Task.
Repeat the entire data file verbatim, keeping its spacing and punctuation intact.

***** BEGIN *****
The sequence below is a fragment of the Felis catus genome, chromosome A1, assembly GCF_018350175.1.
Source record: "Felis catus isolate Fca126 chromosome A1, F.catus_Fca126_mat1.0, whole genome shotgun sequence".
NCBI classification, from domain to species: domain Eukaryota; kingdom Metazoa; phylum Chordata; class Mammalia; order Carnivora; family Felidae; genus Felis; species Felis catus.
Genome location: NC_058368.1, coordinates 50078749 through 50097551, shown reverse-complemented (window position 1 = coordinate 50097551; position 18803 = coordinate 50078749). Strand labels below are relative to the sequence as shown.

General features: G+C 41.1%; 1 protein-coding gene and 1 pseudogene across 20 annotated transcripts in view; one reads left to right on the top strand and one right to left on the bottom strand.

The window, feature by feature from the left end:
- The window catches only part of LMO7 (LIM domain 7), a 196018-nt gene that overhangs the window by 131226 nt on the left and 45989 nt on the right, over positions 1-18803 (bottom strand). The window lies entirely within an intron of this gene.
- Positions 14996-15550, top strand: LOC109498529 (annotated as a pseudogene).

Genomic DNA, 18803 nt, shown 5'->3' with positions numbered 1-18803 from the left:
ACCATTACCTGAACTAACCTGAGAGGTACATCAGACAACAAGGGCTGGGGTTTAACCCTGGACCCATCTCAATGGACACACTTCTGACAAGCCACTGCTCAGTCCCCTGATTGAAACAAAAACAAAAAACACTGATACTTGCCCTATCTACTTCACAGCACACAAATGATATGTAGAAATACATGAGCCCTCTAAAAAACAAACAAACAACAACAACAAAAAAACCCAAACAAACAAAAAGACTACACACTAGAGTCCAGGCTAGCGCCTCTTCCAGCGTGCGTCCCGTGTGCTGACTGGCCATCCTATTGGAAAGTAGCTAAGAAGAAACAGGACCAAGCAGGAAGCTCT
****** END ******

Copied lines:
The sequence below is a fragment of the Felis catus genome, chromosome A1, assembly GCF_018350175.1.
Source record: "Felis catus isolate Fca126 chromosome A1, F.catus_Fca126_mat1.0, whole genome shotgun sequence".
NCBI classification, from domain to species: domain Eukaryota; kingdom Metazoa; phylum Chordata; class Mammalia; order Carnivora; family Felidae; genus Felis; species Felis catus.
Genome location: NC_058368.1, coordinates 50078749 through 50097551, shown reverse-complemented (window position 1 = coordinate 50097551; position 18803 = coordinate 50078749). Strand labels below are relative to the sequence as shown.

General features: G+C 41.1%; 1 protein-coding gene and 1 pseudogene across 20 annotated transcripts in view; one reads left to right on the top strand and one right to left on the bottom strand.

The window, feature by feature from the left end:
- The window catches only part of LMO7 (LIM domain 7), a 196018-nt gene that overhangs the window by 131226 nt on the left and 45989 nt on the right, over positions 1-18803 (bottom strand). The window lies entirely within an intron of this gene.
- Positions 14996-15550, top strand: LOC109498529 (annotated as a pseudogene).

Genomic DNA, 18803 nt, shown 5'->3' with positions numbered 1-18803 from the left:
ACCATTACCTGAACTAACCTGAGAGGTACATCAGACAACAAGGGCTGGGGTTTAACCCTGGACCCATCTCAATGGACACACTTCTGACAAGCCACTGCTCAGTCCCCTGATTGAAACAAAAACAAAAAACACTGATACTTGCCCTATCTACTTCACAGCACACAAATGATATGTAGAAATACATGAGCCCTCTAAAAAACAAACAAACAACAACAACAAAAAAACCCAAACAAACAAAAAGACTACACACTAGAGTCCAGGCTAGCGCCTCTTCCAGCGTGCGTCCCGTGTGCTGACTGGCCATCCTATTGGAAAGTAGCTAAGAAGAAACAGGACCAAGCAGGAAGCTCT